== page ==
Many critics of Russia, including Biden, have said that they Putin will pounce.

During his remarks, Biden said Moscow would “pay a heavy price” should it move any Russian troops across the Ukrainian border.

Following his foreign policy comments, Biden turned his attention to the planned task force talks on implementing the Infrastructure Investment and Jobs Act signed on November 15, 2022.

He turned to former New Orleans Mayor Mitch Landrieu, the administration’s unofficial “infrastructure czar,” to offer comments on the administration’s progress to press.

Biden specifically addressed the law’s implications for ongoing supply chain issues.

Since the back half of 2021, the world has faced historic shipping delays on a variety of commercial goods as global manufacturing systems continue struggling to grapple with the coronavirus pandemic and workforce shortages exacerbated by it.

Specifically, the tech industry has faced chronic shortages of semiconductor chips, perhaps worse than most other commodities. The shortages have crippled many digital industry supply chains. products.

Biden said that with the infrastructure law investment in physical infrastructure, including additional highways to alleviate traffic on the nation’s roads, will allow goods to be transported faster through existing supply chains.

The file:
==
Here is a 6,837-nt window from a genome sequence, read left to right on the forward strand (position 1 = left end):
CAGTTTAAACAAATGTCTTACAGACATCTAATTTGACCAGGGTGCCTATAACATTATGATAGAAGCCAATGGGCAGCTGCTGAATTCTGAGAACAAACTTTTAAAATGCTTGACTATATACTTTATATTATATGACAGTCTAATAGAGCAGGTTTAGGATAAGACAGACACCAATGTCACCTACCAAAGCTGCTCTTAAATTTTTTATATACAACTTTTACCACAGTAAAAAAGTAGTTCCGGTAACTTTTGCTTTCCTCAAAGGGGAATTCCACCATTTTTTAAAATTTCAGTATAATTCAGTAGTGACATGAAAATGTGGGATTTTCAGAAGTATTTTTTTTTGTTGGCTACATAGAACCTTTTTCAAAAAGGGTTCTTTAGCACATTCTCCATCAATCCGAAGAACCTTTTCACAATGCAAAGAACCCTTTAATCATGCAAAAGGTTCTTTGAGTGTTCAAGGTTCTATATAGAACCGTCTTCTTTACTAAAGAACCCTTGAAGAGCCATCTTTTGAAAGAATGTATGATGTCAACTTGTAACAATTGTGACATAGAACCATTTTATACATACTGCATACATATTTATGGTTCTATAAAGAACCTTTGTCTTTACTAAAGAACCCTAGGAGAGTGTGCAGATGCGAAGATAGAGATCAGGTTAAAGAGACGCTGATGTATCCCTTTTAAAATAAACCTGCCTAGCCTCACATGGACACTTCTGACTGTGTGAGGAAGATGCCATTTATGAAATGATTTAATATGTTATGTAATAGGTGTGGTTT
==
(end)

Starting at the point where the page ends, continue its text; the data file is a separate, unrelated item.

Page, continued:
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Cybersecurity

Telework Here to Stay, But Devices Need Beefed Up Security

The future of teleworking will need upgraded security.

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Allen McNaughton, sales director at Infoblox

WASHINGTON, January 19, 2022 – Remote work is here to stay, but that means getting up to speed on securing websites is critical, said a director at an information technology security company Wednesday.

At a Business of Federal Technology event, which posed the question “is hybrid forever?,” Kiran Ahuja, director of the U.S. Office of Personnel Management, said “hybrid remote work and telework policies are clearly helping not only federal agencies, but literally every single office, company, and organization in this country.”

But while Allen McNaughton, sales director at security company Infoblox, agreed that telehealth is “here to stay, no doubt about it,” he also made clear that the reality of hybrid work is not effective without protected technology.

“When you have telework, when you have people that can work anywhere in the world, the world is now your attack surface,” says McNaughton. McNaughton noted that there is now a greater opportunity for hackers to install malware on unsecure devices.

The country has already been gripped by high-profile cyberattacks, including on software company SolarWinds, oil transport company Colonial Pipeline, and meat producer JBS USA.

Some of the attackers simply gained access because devices had simple default passwords, raising concern among security experts about how prepared people are for full-time remote work and school.